I’ve been immersing myself in the study of backcountry electronics this year, including technologies for lighting, navigation, and photo/video. This article highlights some gear that I’m using this summer, and how I’m calculating, and managing rechargeable battery needs.
200 Lumen Headlamp, 1.2 oz
The use of electronic devices in the backcountry is a relatively new phenomenon. Of course, battery-0perated flashlights have been around awhile, so those don’t really count. But with the increasing prevalence of rechargeable electronics found in hiker kits, the relatively new genre of USB-rechargeable lights can’t be ignored. As an example, check out the new Petzl Bindi headlamp, which weighs a scant 1.2 oz yet has the power to deliver a 200-lumen beam. $59.95 from REI.
In a task-lighting mode, the Bindi delivers dozens of hours of operation. At 200 lumens, the battery will drain fast, but it’s nice to have that much light for at least a few hours if needed for difficult navigation.
1″ Sensor, 24-200mm Zoom Point and Shoot Camera, 10.6 oz
If you’ve followed my photography journey for more than a few years, you’ll know that I’ve been making images and movies with the Sony RX100 series was released in the summer of 2012. Since then, it’s gone through several iterations, and the newest Sony RX100 Mark VI version is a very significant upgrade:
- Long Lens: 24-200mm (equivalent) lens. An incredible achievement for a camera that’s pocketable, has a mid-sized sensor, and only weighs 10.6 oz (I verified the weight – that includes the battery and SD card).
This is a game-changer for me, and it means I can (finally) leave my heavy, bulky Sony RX10 or 70-200mm lens for my Sony a6500 at home for trips where I really want to save weight – and I don’t have to give up telephoto capability! This adds a lot for me creatively, because I really enjoy long shots of hikers and campsites with dramatic scenic backdrops! $1,198 and in stock now at B&H Photo.
Two-way satellite messaging, GPS navigation, and weather forecasting for 3.5 oz
The new Garmin inReach Mini is pretty much the most powerful GPS device in its weight class since it includes two-way satellite messaging capabilities, tracking, and weather forecasting. Read my comprehensive review here and find out why it earns our Highly Recommended and Guide’s Choice awards (more info here). $350 from REI.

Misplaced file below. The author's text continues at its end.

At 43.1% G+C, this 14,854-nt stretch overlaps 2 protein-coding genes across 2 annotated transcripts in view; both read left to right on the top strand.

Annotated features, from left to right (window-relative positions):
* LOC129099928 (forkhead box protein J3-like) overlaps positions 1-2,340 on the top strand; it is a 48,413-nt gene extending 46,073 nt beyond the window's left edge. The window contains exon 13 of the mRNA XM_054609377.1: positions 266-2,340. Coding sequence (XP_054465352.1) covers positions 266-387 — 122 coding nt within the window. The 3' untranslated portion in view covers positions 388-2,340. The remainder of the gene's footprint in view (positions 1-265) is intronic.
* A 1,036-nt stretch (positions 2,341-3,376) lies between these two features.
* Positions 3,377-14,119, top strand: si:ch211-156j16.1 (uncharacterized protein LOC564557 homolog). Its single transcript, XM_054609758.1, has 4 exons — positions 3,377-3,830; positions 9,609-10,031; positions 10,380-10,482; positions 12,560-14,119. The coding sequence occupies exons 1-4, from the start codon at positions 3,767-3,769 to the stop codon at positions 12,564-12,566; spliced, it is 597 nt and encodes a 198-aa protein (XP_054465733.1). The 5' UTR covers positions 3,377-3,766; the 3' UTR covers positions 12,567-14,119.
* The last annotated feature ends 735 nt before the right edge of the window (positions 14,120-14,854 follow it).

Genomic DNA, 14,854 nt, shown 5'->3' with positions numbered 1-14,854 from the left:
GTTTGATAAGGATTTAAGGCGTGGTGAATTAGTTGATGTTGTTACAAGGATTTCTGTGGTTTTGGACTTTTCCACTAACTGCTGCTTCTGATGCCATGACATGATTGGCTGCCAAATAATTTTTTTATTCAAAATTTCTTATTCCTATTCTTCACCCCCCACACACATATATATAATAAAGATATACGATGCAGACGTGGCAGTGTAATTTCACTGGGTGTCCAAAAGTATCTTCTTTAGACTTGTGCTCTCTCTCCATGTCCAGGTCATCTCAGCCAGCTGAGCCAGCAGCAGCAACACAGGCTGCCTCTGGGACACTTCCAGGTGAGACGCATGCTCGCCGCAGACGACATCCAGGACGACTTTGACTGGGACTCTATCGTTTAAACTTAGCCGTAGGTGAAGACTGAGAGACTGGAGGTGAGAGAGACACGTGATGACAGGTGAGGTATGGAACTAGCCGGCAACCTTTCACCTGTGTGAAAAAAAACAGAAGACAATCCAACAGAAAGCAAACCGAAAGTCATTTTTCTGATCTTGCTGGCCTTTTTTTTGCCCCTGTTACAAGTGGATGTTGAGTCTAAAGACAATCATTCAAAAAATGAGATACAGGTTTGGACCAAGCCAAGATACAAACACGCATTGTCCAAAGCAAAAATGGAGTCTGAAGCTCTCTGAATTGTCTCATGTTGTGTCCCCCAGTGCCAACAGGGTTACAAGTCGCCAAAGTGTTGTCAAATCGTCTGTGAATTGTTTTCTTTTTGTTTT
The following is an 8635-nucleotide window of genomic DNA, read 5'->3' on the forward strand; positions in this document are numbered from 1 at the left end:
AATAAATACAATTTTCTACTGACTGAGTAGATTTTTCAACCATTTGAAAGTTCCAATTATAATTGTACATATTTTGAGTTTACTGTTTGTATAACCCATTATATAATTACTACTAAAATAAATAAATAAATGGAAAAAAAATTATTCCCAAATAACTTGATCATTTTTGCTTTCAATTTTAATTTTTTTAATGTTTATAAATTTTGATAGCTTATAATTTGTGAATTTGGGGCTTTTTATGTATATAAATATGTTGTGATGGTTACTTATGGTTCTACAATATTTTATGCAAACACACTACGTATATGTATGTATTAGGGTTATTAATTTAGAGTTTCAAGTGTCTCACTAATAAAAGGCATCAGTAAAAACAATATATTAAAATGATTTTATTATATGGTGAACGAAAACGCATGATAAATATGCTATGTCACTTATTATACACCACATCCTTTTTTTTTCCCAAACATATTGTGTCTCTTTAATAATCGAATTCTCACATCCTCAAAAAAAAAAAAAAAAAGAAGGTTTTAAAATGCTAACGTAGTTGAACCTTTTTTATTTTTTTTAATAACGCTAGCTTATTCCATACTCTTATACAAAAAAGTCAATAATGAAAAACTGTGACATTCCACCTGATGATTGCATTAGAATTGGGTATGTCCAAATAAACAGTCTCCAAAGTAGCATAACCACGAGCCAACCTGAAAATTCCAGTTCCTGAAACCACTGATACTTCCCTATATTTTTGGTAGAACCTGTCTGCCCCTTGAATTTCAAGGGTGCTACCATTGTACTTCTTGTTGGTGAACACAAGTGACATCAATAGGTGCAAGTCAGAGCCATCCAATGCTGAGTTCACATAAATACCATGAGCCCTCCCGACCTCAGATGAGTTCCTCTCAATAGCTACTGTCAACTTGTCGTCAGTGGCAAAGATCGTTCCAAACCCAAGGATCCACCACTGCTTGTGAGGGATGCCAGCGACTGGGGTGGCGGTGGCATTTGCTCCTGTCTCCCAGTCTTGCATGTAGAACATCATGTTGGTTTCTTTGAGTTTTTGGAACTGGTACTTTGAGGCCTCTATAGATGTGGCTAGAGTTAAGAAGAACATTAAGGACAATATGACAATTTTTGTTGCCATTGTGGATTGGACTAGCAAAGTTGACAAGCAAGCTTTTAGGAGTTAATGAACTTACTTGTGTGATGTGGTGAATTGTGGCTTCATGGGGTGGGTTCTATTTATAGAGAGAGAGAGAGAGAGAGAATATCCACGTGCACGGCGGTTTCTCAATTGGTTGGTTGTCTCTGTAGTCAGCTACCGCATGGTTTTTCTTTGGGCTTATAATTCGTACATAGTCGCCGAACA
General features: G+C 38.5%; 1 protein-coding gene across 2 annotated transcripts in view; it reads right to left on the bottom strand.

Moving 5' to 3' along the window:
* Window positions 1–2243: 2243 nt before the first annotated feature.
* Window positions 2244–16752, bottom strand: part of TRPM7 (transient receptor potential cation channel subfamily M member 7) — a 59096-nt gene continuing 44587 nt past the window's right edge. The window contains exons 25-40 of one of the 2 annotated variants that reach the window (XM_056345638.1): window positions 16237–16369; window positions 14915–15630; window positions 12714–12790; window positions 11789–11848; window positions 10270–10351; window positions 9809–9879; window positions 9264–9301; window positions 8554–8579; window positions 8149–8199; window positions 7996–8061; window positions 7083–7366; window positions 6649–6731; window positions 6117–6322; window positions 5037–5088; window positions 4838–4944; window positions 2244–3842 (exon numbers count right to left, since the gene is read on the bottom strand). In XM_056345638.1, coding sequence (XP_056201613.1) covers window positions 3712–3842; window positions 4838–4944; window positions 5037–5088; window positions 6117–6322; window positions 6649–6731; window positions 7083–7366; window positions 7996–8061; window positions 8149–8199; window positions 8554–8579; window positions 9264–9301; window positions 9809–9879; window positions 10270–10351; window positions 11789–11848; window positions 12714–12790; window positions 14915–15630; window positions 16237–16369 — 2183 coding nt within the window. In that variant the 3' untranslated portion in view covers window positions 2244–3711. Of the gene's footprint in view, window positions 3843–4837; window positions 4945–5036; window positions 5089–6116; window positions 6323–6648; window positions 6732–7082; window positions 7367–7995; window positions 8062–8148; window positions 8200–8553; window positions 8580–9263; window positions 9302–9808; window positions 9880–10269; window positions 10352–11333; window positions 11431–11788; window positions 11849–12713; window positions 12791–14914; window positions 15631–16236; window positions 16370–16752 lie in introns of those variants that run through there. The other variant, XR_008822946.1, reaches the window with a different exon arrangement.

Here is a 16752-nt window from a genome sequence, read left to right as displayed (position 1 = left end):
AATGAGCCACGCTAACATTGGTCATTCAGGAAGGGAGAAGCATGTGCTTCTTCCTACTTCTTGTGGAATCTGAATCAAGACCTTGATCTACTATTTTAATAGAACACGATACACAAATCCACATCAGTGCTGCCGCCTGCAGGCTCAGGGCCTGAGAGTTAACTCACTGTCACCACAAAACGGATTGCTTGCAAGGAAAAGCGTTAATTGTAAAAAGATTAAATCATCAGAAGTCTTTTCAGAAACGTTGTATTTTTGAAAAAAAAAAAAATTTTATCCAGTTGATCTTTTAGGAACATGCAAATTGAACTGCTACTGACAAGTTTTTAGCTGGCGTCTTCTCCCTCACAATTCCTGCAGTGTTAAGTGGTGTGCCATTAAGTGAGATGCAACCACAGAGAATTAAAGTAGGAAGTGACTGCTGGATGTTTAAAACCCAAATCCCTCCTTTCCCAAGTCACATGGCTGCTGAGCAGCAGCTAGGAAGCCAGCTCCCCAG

The most powerful navigation, training, and health monitoring wearable (watch) available: 3.2 oz
I’ve been using training watches for a long time, and have finally found a viable replacement for my Polar V800: The new Garmin Fenix 5X Plus. This watch is a hiker’s dream:
- GPS navigation that includes both GLONASS and Gladiator sat systems for accuracy and speed; integrated color base maps that show trails; powerful route-following features that include a unique climb analyzer that allows you to manage your climbing output on long days.
- Activity recording that includes the usual suite of location, speed and altitude data in addition to key health metrics that use wrist-top LED sensors for heart rate and pulse oximetry monitoring.
- Tight integration with Training Peaks, which I use to monitor my training and recovery.
- Terrific Bluetooth integration with smartphone notifications and the Garmin Connect App, and the inReach Mini for message notifications and route-finding. Stellar!
The Fenix 5X Plus is easy to use, well-made and provides powerful data gathering features useful for training and recover. $850 from REI.
My approach to calculating battery recharging needs is simple.
- Determine the battery capacity of each device.
- Estimate the number of times during a trip you need to recharge it.
- Add it all up and select an external (recharging) battery (the power station) that has some more capacity than your total needs (usually 20% to 40%, as a factor of safety, to account for the charging efficiency of the external battery – which you’ll find in the manufacturer’s specs).
The following case study shows what I’ll need for an upcoming 8-day trek that I’m planning:
- Petzl Bindi: 680 mAh battery x 1 recharge = 680 mAh
- Garmin inReach Mini: 1,250 mAh battery x 1 recharge = 1,250 mAh
- Garmin Fenix 5X Plus: 430 mAh battery x 2 recharges = 860 mAh
- Sony RX100 m6: 1,240 mAh x 4 recharges = 4,960 mAh
- iPhone SE: 1,620 mAh x 3 recharges = 4,860 mAh
So the total battery capacity that I’m estimating is the sum of these totals or about 12,610 mAh. Given that lithium-ion power banks have a density in the range of about 16,000 mAh to 24,000 mAh per pound (this is one of the ones out there in terms of power:weight ratio, and is the one I’ll likely take to support my charging needs for this trip), the external battery that I’ll need to cover my charging needs will be around 8 to 12 oz. Going through this process is useful so you can compare the weights of an external power bank vs. taking spare device batteries (if your device supports them, like a camera), or using some type of solar charging system.
In addition to the charger that I’ll be using, I’ll also bring two 4″ Anker USB cables – one with a lightning connector for the phone, and one with a micro-USB connector for everything else. They weigh 0.3 oz each.
So those are my picks for electronics for the Summer of 2018: some of the most powerful devices for their weight that represent best-in-class performance.
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